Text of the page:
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March 25, 2008
Kinda Be My Friend (A Cautionary List)

Here we are at the close of another stupidly long day. Someone you really like has asked you to get together and you just want to cancel and go home, chill and watch Seinfeld reruns. It’s all we do now. Because, in fact, cancellation is the new plan…

Friendship has now gone the dinosaur route. I spend, so much time with people I’m doing some sort of work with—and it appears that my real cherished ones, pals those who, if we’re lucky, get to converse with me (and me, them) a couple of times a year. Get together? In what universe!

If you’re like me, you spend your days and some nights emailing people; getting in the same room or even outdoor space has begun to be a “challenge.” I’m not proud of it and if you scratch beneath your hard surface you are not either.

Below are ideas for people to act more social. They’re for me—you may eavesdrop. (Feel free to add to it by sending a ridiculously short email to Richard@laermer.com.)


  1. Next time you think of someone, don’t write “Hi, it’s me,” but pick up the phone and say “I wanted to say hello, dude, because fill in the blank.”
  2. When you are about to spend an hour emailing bulls**t people who can wait, turn off your computer and go for a walk. Think of something while you’re out that you need to accomplish. Go back to the office—do it. Then, and after you’re done, make a drinks date with some someone (sic) you think is super funny.
  3. Think of the one person you email the most that you have never once seen face to face – a business colleague– and make a lunch date.
  4. Keep that date—even if canceling fits the bill.
  5. When you remember a birthday, make the effort. Send something adored, even small, but somehow historic in the relationship: Remember you once pigged out on Original Krispy Kremes? Well, find some and overnight them in a FedEx pack. See, you thought of him. But don’t send e-cards. They are lazy and annoying! Show off a little.
  6. Stop Facebook and Linked In “bacn” –spam makes you “do things” – with those you know to be real friends, just like you no longer send group emails and those random joke/graphic lists to those you love. Do this with BF’s [see below].
  7. Tell people how you feel and make them know their importance to you. Sorry to get all Hallmarky, yet people need to know you miss them, or you found out something they will be into and/or you know their favorite artist is playing in Nashville. Spontaneity is king! “S**t, let’s just go” is my longed-for fave phrase. Finally, compliment their everyday choices rather than make them feel less than wonderful. That’s what the people around them will do. Work pals are the business colleagues who are around them a lot; they don’t them well enough to give them a long-lasting warm and cozy kind of happy.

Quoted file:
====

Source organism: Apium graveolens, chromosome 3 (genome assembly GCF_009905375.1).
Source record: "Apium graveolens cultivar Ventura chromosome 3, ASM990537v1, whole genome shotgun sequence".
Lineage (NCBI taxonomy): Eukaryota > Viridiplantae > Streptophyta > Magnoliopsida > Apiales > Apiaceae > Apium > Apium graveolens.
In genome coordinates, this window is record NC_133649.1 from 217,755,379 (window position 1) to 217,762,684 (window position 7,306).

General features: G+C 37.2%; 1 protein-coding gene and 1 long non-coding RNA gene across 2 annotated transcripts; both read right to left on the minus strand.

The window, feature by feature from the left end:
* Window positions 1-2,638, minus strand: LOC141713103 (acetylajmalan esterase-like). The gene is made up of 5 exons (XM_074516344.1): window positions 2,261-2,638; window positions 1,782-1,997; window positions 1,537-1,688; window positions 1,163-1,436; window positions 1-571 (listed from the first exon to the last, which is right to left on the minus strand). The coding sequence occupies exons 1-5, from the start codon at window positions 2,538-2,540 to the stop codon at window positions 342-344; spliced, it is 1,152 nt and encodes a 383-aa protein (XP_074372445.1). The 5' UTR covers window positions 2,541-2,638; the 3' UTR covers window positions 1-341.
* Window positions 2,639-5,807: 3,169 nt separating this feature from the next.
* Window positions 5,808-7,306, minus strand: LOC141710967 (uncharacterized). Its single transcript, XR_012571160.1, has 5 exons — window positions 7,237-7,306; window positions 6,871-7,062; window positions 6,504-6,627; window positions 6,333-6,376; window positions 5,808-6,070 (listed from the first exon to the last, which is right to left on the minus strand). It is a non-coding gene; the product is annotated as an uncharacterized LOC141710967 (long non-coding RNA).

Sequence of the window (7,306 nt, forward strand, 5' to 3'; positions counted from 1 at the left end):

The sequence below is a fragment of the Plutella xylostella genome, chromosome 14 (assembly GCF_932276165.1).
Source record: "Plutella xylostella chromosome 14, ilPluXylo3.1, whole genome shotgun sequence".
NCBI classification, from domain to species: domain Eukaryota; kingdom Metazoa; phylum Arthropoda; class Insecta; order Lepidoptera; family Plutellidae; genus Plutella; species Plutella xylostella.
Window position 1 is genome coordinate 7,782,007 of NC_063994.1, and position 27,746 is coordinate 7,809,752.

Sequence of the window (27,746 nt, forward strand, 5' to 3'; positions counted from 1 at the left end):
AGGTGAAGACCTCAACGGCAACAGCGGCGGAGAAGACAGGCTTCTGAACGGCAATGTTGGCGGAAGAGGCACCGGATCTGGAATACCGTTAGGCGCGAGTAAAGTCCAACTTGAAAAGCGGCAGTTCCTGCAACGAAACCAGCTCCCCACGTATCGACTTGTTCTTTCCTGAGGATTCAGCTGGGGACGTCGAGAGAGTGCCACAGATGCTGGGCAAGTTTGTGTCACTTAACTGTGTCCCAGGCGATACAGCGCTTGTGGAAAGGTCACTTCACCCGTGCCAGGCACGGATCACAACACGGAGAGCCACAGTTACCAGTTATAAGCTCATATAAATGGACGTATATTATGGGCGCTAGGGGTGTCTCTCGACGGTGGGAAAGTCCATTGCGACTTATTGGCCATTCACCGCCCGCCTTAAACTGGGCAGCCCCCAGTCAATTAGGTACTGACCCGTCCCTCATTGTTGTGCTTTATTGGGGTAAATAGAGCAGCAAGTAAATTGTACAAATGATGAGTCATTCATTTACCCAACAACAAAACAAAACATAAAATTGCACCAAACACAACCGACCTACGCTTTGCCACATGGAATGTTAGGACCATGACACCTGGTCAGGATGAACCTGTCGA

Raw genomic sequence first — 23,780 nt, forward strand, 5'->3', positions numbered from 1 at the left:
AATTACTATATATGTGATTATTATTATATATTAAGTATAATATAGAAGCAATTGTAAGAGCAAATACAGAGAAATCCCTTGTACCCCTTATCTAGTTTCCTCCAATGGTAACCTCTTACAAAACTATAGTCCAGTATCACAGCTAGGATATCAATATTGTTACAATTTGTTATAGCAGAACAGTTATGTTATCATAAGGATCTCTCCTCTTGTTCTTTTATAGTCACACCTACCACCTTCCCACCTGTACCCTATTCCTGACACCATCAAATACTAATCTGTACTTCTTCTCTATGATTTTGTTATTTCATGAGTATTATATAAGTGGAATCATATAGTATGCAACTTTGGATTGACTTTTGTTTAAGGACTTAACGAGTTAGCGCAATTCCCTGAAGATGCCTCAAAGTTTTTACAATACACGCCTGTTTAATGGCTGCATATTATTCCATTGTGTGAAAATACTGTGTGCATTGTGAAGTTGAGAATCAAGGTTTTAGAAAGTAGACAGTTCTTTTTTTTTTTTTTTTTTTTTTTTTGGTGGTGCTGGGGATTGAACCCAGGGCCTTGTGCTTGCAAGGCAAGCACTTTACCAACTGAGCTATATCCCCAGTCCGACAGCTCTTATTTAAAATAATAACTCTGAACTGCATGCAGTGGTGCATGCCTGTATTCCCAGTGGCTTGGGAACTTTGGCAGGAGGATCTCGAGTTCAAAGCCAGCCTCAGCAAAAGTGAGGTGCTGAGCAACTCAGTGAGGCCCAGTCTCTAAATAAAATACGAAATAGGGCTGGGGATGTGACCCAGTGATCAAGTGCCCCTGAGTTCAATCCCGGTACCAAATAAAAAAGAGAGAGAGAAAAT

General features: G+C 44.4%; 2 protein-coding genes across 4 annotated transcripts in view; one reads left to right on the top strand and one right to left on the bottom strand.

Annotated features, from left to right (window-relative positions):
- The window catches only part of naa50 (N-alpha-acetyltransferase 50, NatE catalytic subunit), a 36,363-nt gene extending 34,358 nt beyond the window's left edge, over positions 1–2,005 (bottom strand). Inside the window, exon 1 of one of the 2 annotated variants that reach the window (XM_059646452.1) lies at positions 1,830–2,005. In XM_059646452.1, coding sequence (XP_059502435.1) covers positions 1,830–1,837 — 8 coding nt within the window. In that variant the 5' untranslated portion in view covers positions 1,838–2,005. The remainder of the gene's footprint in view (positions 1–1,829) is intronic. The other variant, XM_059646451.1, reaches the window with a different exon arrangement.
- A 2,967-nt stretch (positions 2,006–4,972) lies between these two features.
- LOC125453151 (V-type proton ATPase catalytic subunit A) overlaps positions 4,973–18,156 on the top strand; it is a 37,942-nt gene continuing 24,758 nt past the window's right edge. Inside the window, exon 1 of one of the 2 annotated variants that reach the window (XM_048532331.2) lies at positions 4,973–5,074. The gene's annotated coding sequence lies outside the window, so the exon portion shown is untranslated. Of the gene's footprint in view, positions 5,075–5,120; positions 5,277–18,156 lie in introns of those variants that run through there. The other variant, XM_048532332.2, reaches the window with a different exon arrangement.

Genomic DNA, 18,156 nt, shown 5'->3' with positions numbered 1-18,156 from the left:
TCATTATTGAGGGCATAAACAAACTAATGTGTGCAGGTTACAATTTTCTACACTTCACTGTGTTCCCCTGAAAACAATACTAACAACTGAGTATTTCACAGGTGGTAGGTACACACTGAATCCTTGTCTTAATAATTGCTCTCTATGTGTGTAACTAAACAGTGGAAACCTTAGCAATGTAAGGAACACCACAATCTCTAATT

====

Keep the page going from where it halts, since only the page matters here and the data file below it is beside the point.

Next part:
What inspired the above? Glad you asked. This lady I’ve known since, ahem, 1996 has never met me, or vice versa. She’s a journalist, I’m a source, and we talk like three or four times a month since what year was that? I made a date with her for lunch and am sort of thinking we’ll hate one another in person. It’s like mad blind-dating for friends who have a bizarre and fuzzy (read breakable) connection.

The BF is a business friend. That’s it. This cannot be someone you think will be around forever. For now, they come in handy as do you in a sort of quid pro quo friendship. This is hard for people to comprehend. BF's think they can call you for favors or advice; you have to say with firmness you wish I could help when you can’t. With BF’s, as opposed to the flimsy “BFF” everyone’s calling each other, you always think, “What’s in it for me?” And with that piece of knowledge, some hard news advice:

Save yourself for friends. As Annie Lennox shouted out, “Everybody is looking for something.” Accept that about everyone else. Gosh, even your friends want something but you can always say f**k you I’m busy.

It’s more dog-eat-dog than ever before. Real friends recognize that truism. Yes, having work buds that can drink you under the table or do a fantastic email round with—it’s all good. Stick with the seven above and feel better about true friends but like I’m starting to do, know the difference between a friend and an actual BF.

I got nothing else. Go call someone.


The above is NOT taken from the brand new book “2011” coming soon (Laermer.com) from this guy Laermer—and McGraw-Hill. Enjoy.

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Richard Laermer is CEO of New York's RLM pr, representing, among others, e-Miles, Epic Advertising, Yodlee, Revolution Money, Group Commerce, Smith & Nephew, and HotChalk. He was host of TLC's cult program Taking Care of Business and speaks on trends and marketing for corporate groups. You can read Laermer on The Huffington Post and on the mischievous but all-too-necessary Bad Pitch Blog. For more like this, follow him on @laermer.

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